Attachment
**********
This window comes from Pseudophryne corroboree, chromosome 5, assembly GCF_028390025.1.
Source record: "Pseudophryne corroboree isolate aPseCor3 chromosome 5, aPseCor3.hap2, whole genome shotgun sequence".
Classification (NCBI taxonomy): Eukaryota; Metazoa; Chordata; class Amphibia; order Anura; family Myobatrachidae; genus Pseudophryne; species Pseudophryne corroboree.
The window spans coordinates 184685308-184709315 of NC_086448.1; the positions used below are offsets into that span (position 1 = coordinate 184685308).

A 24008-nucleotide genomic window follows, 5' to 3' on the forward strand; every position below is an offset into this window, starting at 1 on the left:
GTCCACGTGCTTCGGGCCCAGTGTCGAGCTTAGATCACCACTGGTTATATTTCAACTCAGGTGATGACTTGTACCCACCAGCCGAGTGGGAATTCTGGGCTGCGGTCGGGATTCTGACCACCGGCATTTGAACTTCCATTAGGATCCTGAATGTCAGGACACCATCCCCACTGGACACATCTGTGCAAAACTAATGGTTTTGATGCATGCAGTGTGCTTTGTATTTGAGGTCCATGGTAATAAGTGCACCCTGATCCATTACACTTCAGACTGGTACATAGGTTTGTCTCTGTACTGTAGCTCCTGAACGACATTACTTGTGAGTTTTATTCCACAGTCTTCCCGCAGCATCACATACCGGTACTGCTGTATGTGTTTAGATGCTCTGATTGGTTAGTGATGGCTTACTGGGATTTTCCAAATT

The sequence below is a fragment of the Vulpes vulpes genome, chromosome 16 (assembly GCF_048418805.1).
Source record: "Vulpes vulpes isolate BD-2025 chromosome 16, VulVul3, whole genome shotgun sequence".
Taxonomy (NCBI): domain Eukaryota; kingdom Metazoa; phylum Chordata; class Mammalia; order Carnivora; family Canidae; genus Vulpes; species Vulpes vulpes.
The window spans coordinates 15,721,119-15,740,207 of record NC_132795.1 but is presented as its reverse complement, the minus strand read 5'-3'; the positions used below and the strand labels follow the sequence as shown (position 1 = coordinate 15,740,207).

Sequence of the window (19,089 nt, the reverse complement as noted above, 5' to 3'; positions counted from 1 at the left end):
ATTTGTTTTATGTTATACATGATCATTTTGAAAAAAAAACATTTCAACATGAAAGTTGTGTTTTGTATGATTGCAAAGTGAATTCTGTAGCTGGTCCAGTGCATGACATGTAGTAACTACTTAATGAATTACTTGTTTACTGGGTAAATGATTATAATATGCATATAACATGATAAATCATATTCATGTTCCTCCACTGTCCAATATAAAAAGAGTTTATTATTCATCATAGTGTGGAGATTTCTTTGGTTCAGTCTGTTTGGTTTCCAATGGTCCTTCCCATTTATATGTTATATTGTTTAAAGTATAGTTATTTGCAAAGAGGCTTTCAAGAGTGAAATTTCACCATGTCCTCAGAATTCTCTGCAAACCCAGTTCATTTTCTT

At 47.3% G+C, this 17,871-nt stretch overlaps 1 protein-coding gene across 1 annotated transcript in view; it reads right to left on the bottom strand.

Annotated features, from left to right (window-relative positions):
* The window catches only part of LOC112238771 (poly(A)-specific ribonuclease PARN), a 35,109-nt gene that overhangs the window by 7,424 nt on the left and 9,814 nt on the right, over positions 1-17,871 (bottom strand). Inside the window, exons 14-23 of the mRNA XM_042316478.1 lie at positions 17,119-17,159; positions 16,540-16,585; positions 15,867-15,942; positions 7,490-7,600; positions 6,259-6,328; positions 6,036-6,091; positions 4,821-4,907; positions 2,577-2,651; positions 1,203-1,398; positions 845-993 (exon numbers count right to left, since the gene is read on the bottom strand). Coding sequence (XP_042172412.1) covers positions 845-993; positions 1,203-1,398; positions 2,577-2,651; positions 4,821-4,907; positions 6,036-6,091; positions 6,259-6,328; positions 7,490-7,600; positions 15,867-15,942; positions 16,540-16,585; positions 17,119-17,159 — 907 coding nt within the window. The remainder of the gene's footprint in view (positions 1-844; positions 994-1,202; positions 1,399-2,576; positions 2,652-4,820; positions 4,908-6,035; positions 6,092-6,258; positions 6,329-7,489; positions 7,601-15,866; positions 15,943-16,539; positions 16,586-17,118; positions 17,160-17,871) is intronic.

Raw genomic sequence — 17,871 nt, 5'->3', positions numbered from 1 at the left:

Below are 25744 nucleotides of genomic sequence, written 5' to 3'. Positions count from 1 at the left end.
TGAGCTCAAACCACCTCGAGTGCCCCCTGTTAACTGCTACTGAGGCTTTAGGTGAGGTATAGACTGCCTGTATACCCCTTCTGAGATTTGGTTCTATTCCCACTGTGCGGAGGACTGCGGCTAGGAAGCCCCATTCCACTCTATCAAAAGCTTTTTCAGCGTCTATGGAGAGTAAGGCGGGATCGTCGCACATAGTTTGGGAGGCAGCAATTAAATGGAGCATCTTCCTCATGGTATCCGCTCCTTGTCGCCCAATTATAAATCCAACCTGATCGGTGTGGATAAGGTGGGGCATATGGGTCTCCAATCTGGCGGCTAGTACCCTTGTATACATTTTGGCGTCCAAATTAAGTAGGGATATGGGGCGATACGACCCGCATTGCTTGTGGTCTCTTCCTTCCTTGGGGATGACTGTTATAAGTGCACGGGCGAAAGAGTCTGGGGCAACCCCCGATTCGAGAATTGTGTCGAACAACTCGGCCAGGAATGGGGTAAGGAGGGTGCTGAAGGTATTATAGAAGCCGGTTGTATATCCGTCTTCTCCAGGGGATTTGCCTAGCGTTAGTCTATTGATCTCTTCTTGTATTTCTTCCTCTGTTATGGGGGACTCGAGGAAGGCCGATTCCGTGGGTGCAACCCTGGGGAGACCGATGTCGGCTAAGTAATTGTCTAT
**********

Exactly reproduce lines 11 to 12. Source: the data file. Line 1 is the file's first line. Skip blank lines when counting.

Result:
Sequence of the window (19,089 nt, the reverse complement as noted above, 5' to 3'; positions counted from 1 at the left end):
ATTTGTTTTATGTTATACATGATCATTTTGAAAAAAAAACATTTCAACATGAAAGTTGTGTTTTGTATGATTGCAAAGTGAATTCTGTAGCTGGTCCAGTGCATGACATGTAGTAACTACTTAATGAATTACTTGTTTACTGGGTAAATGATTATAATATGCATATAACATGATAAATCATATTCATGTTCCTCCACTGTCCAATATAAAAAGAGTTTATTATTCATCATAGTGTGGAGATTTCTTTGGTTCAGTCTGTTTGGTTTCCAATGGTCCTTCCCATTTATATGTTATATTGTTTAAAGTATAGTTATTTGCAAAGAGGCTTTCAAGAGTGAAATTTCACCATGTCCTCAGAATTCTCTGCAAACCCAGTTCATTTTCTT